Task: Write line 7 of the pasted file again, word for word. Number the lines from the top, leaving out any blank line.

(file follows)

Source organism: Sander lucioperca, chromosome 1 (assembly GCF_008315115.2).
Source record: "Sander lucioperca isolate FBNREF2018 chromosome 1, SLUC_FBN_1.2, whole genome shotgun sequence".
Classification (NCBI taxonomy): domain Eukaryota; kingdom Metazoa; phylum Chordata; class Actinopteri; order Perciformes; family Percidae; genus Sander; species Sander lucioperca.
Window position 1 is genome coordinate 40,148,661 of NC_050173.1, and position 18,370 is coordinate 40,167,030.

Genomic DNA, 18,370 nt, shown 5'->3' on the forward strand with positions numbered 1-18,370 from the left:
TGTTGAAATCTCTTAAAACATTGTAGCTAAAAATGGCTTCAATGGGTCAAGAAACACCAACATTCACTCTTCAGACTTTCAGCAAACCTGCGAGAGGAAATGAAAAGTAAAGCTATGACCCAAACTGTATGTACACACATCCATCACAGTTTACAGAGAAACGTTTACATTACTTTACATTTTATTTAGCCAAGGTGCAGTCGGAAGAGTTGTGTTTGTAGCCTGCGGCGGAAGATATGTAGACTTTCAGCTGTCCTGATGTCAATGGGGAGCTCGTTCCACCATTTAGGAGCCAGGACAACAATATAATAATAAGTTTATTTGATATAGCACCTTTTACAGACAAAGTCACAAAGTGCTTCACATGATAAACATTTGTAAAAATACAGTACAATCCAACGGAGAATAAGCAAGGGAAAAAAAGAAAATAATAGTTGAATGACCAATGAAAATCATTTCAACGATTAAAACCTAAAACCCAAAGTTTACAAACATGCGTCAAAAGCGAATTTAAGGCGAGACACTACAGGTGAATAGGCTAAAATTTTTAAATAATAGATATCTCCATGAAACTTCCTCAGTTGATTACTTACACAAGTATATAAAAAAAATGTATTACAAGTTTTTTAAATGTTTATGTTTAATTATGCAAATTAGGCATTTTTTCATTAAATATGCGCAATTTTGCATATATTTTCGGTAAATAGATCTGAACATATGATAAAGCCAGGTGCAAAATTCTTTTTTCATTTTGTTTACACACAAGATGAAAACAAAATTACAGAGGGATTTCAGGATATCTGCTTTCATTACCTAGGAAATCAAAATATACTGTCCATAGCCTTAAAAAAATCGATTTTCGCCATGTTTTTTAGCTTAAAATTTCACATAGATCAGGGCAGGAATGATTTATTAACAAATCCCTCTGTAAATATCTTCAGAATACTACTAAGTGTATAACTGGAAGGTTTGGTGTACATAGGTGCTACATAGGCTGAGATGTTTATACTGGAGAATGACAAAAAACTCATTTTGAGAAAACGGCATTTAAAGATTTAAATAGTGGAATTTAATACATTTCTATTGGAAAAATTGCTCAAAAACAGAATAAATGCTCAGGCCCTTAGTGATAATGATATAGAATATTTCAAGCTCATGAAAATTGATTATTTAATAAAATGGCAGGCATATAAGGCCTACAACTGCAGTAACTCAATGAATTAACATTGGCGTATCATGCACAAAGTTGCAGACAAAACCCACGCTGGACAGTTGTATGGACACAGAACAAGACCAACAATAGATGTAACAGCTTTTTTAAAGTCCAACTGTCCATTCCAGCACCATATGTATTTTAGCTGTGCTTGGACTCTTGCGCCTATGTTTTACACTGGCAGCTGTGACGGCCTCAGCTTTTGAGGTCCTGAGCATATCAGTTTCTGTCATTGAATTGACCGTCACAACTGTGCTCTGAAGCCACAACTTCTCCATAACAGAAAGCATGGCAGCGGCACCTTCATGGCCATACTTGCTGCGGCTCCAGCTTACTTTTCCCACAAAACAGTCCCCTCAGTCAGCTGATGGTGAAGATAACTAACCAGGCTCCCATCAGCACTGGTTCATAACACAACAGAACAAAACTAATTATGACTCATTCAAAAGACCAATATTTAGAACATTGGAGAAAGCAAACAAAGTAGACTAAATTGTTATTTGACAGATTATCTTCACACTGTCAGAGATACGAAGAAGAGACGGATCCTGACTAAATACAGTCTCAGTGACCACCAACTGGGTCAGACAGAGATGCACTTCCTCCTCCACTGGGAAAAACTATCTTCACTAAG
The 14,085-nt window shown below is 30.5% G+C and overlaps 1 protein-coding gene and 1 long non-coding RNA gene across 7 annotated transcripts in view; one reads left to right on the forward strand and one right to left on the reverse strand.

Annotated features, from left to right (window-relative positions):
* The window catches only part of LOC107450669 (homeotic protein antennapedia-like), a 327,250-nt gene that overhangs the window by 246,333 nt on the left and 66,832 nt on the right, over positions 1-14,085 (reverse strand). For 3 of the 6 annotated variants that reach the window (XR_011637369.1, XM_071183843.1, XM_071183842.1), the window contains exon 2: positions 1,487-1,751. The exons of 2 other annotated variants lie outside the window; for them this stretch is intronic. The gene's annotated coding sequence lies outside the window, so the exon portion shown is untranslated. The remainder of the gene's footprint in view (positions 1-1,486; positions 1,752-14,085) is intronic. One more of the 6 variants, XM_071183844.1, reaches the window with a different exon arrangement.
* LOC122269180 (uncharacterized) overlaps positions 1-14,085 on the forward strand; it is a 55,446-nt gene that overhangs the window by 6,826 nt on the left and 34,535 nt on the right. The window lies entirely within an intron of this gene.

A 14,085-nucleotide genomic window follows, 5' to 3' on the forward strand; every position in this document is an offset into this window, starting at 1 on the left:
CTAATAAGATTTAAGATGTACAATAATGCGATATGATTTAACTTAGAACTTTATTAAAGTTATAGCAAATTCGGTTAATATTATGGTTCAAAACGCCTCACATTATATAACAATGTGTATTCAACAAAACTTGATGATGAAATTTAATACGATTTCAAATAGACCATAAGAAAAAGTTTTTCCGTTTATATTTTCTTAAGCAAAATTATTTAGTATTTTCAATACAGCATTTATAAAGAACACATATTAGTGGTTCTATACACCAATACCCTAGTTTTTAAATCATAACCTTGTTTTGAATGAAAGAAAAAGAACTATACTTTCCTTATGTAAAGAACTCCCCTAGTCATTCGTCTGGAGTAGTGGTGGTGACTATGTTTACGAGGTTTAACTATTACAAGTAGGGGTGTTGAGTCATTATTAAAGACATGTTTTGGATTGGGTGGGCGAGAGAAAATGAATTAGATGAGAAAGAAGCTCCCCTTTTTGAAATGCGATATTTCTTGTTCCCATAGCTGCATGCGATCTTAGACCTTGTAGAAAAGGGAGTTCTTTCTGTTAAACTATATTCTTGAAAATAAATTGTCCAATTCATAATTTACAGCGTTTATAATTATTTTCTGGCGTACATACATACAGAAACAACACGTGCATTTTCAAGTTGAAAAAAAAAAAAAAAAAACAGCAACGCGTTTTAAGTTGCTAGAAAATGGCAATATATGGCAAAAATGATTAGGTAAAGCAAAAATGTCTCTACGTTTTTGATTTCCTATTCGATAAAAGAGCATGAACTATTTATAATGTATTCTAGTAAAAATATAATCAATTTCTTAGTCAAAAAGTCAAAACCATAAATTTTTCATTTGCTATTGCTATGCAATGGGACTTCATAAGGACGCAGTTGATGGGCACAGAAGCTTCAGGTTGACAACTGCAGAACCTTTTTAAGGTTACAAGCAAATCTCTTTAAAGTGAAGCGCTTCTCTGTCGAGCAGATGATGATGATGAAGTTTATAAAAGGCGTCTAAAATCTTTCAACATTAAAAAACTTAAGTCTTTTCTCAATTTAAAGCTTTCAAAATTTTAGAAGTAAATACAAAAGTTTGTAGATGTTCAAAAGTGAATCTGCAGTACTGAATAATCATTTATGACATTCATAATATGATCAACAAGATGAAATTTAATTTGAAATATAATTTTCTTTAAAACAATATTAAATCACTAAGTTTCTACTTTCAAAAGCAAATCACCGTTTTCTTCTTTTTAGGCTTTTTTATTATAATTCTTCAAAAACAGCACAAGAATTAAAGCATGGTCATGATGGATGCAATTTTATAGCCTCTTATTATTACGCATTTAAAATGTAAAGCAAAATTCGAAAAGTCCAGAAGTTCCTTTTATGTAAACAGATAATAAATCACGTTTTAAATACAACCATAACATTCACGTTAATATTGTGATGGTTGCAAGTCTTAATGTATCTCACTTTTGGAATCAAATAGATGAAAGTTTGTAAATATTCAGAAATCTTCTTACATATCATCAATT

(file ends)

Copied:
The 14,085-nt window shown below is 30.5% G+C and overlaps 1 protein-coding gene and 1 long non-coding RNA gene across 7 annotated transcripts in view; one reads left to right on the forward strand and one right to left on the reverse strand.